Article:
Financial First Responders
Heroes are among us. They’ve appeared in both predictable and surprising places over the past two years. From the medical professionals who nursed patients back to health to the public officials who walked the fine line of hard truths, from the classroom teachers forced to muster their own courage to help the state’s children keep going to the front-line workers who kept us all fed and clothed and flush with life’s necessities.
And then there were the bankers. Little attention has been paid to the financial first responders and not nearly enough praise given to these dedicated men and women who collectively kept the country’s small business community afloat. They worked grueling hours, they explained complicated rules, they pivoted, they fought, and they cried right along with their clients—men and women just like you. They deserve a collective thank you far beyond this small sampling of stories straight from the battlefield.
There are several moments in Victoria West’s life where she can remember exactly what she was wearing, the spot where she was standing, and the emotion she felt, as raw and real as if it were yesterday. Hearing that she was approved for a PPP loan became one of those moments.
West opened the Gift Gallery of Vienna eight years ago, and business was good—predictable even, she says. “By five years in business, I had it where I knew what to order when, how much of it I would sell, and even the income it would generate within a few dollars,” she says.
Nothing about those first five years prepared her for the uncertainty of 2020. “All of a sudden, I’m hearing the news and these terrifying stories about this new virus, and my anxiety went through the roof. I had a 72-year-old employee who worked directly with the public every day. I knew one of the first things I had to do was get her out of there,” West says. “I felt like I no longer just had to think for myself, my family, and my business, but now I also had to think for my staff and my customers, too. It was so overwhelming not to fully know what was coming.”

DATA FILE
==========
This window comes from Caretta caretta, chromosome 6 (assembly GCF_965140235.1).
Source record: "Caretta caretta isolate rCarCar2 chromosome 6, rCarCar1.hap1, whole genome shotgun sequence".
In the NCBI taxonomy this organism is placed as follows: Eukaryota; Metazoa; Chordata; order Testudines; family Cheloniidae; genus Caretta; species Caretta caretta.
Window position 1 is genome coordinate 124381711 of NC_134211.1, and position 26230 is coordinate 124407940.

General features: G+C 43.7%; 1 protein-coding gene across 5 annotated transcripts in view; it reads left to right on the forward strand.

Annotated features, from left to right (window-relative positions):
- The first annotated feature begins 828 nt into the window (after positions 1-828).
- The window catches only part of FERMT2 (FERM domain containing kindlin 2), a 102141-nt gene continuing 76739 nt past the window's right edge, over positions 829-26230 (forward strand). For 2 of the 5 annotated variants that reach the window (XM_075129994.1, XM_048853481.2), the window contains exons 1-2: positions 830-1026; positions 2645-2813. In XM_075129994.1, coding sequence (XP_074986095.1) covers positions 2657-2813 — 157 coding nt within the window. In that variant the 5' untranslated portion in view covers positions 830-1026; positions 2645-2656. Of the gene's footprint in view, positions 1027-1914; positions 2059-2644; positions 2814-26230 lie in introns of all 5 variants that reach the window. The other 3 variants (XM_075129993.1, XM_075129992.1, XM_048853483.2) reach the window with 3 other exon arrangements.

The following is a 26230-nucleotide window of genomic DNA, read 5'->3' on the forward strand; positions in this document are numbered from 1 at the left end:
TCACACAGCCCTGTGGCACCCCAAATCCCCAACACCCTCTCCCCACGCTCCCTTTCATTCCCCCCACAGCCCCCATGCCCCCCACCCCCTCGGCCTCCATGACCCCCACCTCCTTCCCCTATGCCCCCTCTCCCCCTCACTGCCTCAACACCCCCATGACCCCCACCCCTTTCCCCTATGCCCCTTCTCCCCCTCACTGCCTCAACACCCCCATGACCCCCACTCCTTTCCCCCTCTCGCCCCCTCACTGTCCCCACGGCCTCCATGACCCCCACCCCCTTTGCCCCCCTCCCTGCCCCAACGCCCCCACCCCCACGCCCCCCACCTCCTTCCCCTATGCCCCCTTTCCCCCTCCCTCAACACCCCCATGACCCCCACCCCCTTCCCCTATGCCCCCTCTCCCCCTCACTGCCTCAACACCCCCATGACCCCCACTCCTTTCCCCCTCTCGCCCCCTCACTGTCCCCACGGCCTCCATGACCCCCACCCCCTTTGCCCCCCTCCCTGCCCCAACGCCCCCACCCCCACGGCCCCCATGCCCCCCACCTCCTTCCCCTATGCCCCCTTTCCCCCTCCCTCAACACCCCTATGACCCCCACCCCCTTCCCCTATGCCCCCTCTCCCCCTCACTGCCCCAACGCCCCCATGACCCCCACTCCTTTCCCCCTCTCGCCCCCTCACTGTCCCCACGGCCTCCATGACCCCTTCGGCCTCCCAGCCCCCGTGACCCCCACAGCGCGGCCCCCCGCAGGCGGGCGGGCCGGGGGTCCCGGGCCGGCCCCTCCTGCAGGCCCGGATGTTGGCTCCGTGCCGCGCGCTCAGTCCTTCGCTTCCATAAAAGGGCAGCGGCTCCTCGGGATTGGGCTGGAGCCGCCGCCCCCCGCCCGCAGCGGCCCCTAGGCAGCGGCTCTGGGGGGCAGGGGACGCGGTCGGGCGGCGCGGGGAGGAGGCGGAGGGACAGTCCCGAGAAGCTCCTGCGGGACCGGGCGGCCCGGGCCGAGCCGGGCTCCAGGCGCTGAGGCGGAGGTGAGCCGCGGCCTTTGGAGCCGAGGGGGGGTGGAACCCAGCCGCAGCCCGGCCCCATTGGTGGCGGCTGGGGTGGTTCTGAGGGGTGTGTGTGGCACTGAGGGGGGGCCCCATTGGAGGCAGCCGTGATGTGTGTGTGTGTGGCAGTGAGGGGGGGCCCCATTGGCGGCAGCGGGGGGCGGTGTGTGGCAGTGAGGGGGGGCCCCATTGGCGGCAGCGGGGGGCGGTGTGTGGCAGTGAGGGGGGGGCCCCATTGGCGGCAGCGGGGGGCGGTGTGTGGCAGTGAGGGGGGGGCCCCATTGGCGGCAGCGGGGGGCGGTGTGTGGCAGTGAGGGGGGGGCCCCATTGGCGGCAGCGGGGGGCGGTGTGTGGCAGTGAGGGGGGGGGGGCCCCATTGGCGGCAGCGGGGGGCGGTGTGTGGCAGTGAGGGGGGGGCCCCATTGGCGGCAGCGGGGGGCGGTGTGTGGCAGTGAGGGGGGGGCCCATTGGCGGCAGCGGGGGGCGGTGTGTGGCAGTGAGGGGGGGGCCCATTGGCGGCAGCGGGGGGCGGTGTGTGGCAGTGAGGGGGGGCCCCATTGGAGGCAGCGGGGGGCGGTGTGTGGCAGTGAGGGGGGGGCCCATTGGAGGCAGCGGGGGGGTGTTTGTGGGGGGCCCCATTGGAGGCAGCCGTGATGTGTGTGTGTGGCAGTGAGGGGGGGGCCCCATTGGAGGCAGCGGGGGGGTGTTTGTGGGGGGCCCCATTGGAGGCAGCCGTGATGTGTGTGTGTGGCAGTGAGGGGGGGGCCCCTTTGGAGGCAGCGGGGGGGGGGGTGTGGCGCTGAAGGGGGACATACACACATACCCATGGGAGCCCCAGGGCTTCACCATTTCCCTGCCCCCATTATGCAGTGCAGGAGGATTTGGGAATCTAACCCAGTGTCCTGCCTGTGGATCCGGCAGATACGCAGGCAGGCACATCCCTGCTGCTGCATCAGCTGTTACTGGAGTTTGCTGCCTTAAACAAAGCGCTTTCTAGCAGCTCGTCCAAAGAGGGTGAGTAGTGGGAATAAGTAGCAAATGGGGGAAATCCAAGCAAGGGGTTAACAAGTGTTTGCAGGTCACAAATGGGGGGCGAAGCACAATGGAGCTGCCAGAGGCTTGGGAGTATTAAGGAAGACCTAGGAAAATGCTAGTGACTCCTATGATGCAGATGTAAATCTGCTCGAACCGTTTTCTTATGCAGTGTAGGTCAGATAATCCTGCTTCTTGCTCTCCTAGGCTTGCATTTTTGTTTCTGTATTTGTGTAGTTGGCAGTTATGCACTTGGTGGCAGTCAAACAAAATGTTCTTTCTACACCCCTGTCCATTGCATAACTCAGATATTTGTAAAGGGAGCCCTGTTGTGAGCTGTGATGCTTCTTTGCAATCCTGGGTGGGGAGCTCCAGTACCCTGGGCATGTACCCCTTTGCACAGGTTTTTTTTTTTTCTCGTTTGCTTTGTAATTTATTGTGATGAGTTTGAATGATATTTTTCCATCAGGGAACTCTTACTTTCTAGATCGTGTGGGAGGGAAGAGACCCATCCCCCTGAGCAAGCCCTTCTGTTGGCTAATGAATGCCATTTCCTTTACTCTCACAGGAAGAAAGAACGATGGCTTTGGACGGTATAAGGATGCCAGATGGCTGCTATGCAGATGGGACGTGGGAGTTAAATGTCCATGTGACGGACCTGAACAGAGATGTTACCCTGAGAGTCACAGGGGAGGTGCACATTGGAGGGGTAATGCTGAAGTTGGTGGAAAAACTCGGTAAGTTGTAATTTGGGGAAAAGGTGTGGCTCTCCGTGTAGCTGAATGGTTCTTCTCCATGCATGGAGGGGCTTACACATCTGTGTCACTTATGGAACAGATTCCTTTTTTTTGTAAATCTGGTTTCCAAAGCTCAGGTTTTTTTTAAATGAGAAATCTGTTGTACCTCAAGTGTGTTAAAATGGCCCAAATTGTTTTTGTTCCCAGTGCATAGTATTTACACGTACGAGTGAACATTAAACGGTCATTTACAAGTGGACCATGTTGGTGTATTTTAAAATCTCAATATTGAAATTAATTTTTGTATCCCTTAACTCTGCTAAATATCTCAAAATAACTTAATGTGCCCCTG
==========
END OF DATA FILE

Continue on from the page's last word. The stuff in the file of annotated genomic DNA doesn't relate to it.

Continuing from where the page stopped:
West didn’t know how long she could sustain the business without the normal flow of customer traffic, and she wasn’t sure how long she could keep paying her five employees, either. “I called banks, and they were frustrated. Many of them didn’t understand this new program, and they didn’t have the manpower to jump in and learn. And then I called Danielle.”
West and Danielle Allphin, a business banker at Peoples Bank in Parkersburg, had worked fundraisers and other events together in the past. Within seconds of “Hello,” Allphin said she could help. The time between that call and the notification that a PPP check was on the way was about 10 days. With those funds, West not only saved her small business, but was able to open another one. “I don’t know if I would have been able to hang on without her and this program,” West says. “I would have become a one-woman operation, and probably would have had to back out of so much that we’d accomplished with the Gift Gallery. I would have been so sad, and my small business would probably no longer exist today.”
Allphin was an unflinching pillar of support during a very trying time, West says. And Allphin says it was the least she could do for West and business owners just like her. “I tried to put myself in their shoes. It didn’t matter what time of the day or night, if I got news, I shared it with them. I knew they would want to know what was going on. And when they cried, I cried. I just wanted to help as many people as I could.”
West was able to keep the Gift Gallery’s doors open and her staff paid, and also launch The Cardinal Market—an 8,000-square-foot space that’s home to more than 50 vendors and what West describes as “shop local on steroids.” “Cardinal Market is a beautiful collaboration of local vendors that survived this thing together. My story is like so many others. And without Danielle and Peoples Bank, there wouldn’t have been a happy ending.”